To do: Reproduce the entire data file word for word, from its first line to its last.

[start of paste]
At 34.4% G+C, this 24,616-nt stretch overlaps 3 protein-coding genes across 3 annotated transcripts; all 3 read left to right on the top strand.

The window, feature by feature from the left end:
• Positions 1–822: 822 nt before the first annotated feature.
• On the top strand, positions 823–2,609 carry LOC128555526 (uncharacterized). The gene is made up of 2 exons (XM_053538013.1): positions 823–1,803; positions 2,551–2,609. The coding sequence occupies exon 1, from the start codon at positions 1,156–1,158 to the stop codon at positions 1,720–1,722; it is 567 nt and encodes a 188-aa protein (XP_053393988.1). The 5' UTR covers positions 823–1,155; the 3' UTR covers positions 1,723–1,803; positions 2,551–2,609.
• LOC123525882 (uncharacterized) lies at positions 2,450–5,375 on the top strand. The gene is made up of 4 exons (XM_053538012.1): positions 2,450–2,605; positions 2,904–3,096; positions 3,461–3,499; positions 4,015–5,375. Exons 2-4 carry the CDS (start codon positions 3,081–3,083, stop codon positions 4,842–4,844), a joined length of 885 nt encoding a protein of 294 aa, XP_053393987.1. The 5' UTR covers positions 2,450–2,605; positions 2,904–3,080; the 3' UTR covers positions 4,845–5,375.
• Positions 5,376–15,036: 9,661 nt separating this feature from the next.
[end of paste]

At 34.4% G+C, this 24,616-nt stretch overlaps 3 protein-coding genes across 3 annotated transcripts; all 3 read left to right on the top strand.

The window, feature by feature from the left end:
• Positions 1–822: 822 nt before the first annotated feature.
• On the top strand, positions 823–2,609 carry LOC128555526 (uncharacterized). The gene is made up of 2 exons (XM_053538013.1): positions 823–1,803; positions 2,551–2,609. The coding sequence occupies exon 1, from the start codon at positions 1,156–1,158 to the stop codon at positions 1,720–1,722; it is 567 nt and encodes a 188-aa protein (XP_053393988.1). The 5' UTR covers positions 823–1,155; the 3' UTR covers positions 1,723–1,803; positions 2,551–2,609.
• LOC123525882 (uncharacterized) lies at positions 2,450–5,375 on the top strand. The gene is made up of 4 exons (XM_053538012.1): positions 2,450–2,605; positions 2,904–3,096; positions 3,461–3,499; positions 4,015–5,375. Exons 2-4 carry the CDS (start codon positions 3,081–3,083, stop codon positions 4,842–4,844), a joined length of 885 nt encoding a protein of 294 aa, XP_053393987.1. The 5' UTR covers positions 2,450–2,605; positions 2,904–3,080; the 3' UTR covers positions 4,845–5,375.
• Positions 5,376–15,036: 9,661 nt separating this feature from the next.